Using Rhythm and Rhyme to Build Listening Skills
We might think of rhythm and rhyme as a great way to get the body active and moving. Catchy words and a beat that creates a moving cadence can be hard to ignore. The body begins to move and before you know it, you’re swaying to the rhythm and chanting in unison with the words.
Rhythmic Brain Food
But catchy rhymes and rhythm do far more than get the body moving; they also stimulate both sides of the brain to work in unison; an action that is beneficial to children with auditory processing disorder (APD).
Words, phrases, and beats that make up catchy rhymes all work to stimulate a growing brain. Poems and even chants encourage both halves of the brain to communicate with each other. The left part of the brain controls language and vocabulary, while the right half of the brain controls rhythm, inflection, and language patterns.
Favorite songs and rhymes can not only change a child’s disposition, but they provide the perfect mix for a child’s learning and listening needs. Here’s some advice you can give to parents of your youngest patients.
Key Benefits of Rhythm and Rhymes
You’ve likely taught numerous nursery rhymes and rhyming songs to your child without much thought to how it stimulates them. Rhymes are one of the oldest and most reliable teaching tools available to parents, teachers, and speech-language pathologists.
Parents with children of APD can make use of some of the benefits below:
- Sharing, listening, and repeating are the foundations for conversation. Rhymes help children practice the social activity of listening and speaking to another person.
- Rhyming exposes children to new vocabulary and expressions. As they get older these will lead to more complex reading and spelling skills.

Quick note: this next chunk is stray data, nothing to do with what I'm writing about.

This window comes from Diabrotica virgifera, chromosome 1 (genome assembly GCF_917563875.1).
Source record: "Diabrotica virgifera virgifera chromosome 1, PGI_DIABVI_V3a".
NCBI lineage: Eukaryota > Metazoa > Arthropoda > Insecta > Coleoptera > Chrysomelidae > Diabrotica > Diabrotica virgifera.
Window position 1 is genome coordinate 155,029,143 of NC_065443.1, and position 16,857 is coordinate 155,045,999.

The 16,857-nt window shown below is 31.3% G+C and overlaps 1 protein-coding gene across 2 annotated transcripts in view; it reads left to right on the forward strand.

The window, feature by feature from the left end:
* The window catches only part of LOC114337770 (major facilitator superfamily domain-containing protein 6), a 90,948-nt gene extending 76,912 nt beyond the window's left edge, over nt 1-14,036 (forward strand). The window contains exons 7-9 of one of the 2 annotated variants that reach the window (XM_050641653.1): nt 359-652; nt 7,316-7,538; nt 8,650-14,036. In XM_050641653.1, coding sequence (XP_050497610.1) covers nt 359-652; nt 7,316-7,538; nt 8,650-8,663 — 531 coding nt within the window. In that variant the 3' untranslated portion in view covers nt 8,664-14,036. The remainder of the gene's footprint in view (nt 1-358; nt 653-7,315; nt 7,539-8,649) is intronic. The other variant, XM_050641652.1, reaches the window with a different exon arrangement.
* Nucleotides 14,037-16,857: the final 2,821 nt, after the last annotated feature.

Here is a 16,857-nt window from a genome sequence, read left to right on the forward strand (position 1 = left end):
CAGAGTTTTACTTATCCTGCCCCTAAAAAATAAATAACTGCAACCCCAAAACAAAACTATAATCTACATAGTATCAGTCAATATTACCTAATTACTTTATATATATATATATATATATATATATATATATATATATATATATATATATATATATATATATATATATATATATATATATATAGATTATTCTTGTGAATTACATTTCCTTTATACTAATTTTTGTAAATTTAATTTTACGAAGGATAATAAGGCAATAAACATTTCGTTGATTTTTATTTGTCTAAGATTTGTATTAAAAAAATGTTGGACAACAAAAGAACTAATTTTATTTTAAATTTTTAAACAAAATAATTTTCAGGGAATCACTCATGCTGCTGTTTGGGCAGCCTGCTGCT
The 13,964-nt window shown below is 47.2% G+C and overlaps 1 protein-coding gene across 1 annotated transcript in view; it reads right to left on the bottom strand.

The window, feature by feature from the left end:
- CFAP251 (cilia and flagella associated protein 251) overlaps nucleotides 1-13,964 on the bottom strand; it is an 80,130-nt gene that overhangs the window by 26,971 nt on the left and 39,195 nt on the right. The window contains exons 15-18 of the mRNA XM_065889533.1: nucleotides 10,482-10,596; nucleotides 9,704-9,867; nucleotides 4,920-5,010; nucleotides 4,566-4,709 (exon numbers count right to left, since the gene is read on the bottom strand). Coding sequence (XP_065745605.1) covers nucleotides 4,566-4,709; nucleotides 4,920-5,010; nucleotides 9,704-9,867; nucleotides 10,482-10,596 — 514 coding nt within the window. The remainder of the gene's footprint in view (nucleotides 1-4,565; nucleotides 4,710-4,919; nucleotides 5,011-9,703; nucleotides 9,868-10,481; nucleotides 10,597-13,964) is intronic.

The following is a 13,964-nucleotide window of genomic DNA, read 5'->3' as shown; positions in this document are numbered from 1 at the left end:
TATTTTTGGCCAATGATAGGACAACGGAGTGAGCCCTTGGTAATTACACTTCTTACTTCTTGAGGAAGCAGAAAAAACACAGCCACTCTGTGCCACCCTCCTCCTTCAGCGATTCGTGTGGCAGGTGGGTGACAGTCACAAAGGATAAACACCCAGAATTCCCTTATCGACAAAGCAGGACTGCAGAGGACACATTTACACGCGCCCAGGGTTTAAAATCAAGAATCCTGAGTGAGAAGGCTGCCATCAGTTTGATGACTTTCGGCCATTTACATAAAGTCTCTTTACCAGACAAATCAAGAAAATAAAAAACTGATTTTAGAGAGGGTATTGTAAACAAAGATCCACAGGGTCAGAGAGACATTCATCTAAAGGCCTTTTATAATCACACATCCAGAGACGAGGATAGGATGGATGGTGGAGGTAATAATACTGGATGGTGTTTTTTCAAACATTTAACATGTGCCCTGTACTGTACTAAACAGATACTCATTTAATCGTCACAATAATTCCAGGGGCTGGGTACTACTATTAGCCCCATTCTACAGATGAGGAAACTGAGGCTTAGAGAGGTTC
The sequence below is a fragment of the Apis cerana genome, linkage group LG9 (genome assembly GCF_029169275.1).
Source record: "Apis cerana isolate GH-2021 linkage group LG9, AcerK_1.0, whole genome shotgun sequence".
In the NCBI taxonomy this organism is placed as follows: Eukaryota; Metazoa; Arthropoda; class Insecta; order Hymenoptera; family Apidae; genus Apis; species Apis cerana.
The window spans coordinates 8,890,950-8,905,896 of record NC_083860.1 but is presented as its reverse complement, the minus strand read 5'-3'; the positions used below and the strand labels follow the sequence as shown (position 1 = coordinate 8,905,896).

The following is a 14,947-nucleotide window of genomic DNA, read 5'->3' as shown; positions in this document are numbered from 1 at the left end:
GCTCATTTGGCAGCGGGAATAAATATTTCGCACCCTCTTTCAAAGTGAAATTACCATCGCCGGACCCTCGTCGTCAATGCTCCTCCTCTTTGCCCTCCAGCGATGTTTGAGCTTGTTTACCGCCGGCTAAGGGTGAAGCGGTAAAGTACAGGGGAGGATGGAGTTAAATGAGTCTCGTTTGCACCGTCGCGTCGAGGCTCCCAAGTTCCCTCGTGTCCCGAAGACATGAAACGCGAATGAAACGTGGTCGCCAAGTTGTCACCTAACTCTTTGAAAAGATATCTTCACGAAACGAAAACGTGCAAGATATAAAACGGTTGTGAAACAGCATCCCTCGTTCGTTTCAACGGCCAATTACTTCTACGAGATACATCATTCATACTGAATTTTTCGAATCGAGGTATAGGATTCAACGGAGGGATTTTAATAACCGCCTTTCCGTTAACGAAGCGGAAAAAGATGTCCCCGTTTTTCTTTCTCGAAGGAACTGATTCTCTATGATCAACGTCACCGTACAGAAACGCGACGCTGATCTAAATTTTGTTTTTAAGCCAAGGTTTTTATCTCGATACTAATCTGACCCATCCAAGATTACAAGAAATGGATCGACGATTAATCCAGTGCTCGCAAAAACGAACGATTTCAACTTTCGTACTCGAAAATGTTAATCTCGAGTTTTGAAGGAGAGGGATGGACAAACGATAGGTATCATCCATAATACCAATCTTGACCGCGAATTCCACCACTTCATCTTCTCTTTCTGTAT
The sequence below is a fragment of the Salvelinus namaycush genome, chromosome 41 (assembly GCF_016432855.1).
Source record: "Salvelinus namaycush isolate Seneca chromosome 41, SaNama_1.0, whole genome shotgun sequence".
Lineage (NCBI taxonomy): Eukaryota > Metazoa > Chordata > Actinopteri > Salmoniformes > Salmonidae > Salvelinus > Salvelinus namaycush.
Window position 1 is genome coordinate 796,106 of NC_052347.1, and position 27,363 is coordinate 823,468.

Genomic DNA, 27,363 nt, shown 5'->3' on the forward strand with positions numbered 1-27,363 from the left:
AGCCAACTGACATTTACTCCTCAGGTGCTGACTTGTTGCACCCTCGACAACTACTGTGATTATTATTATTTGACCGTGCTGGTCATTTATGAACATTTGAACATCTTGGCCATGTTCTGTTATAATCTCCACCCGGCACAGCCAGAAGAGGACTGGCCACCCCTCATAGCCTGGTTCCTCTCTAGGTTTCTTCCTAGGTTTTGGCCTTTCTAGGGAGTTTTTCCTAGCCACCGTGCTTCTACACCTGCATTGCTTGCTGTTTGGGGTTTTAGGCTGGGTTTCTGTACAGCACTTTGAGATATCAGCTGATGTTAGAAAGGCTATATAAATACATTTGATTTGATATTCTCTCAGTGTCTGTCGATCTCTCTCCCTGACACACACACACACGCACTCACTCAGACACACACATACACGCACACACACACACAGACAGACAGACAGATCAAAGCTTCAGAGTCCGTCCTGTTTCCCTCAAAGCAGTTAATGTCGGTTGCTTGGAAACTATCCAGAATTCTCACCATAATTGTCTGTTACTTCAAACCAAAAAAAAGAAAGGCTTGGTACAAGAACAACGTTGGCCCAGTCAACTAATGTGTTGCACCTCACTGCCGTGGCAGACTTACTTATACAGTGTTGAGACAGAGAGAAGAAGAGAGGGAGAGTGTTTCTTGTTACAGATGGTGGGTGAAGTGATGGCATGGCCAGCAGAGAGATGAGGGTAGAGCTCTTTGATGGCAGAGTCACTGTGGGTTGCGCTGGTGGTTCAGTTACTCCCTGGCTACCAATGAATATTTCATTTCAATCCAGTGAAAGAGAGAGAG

- The characteristics of rhyming, learning, memorizing, and repeating, touch on almost every aspect of listening that may be affected by APD.
- Nursery rhymes provide children with APD a way to practice easy, understandable speech in a fun way.
Rhythm and Rhyme at Home
Rhyming is engaging and fun for both you and your child. Nursery rhymes give children words sounds that they will want to imitate and will remember. The differences and likeness between rhymes and words stand out in nursery rhymes. This helps children understand contrast and variety in word sounds.
Children learn how to rhyme through listening and repetition. Practicing rhymes with your children reinforces many of the skills a speech-language pathologist works with your child on. The following are just a few tips to incorporate at home:
- At first, speak slowly and invite your child to repeat after you. Children need time to process and understand the words.
- Teach your child any moves or actions that accompany the rhyme by holding their hands or moving their arms or legs gently in time with the lyrics. Over time you can ask them to do the actions on their own with you.
- Act silly and praise their efforts while you sing together.
- Children need to hear a rhyme over and over before they can connect and repeat them on their own. You may get tired of the repetition so have patience. Each time you help them through a rhyme you are reinforcing important skills and building new ones.
Children with APD will do better when the activities combine several of their senses at the same time. Anything you can do to bring rhymes to life and boosts what they feel, see, and hears makes rhyming time quality learning time.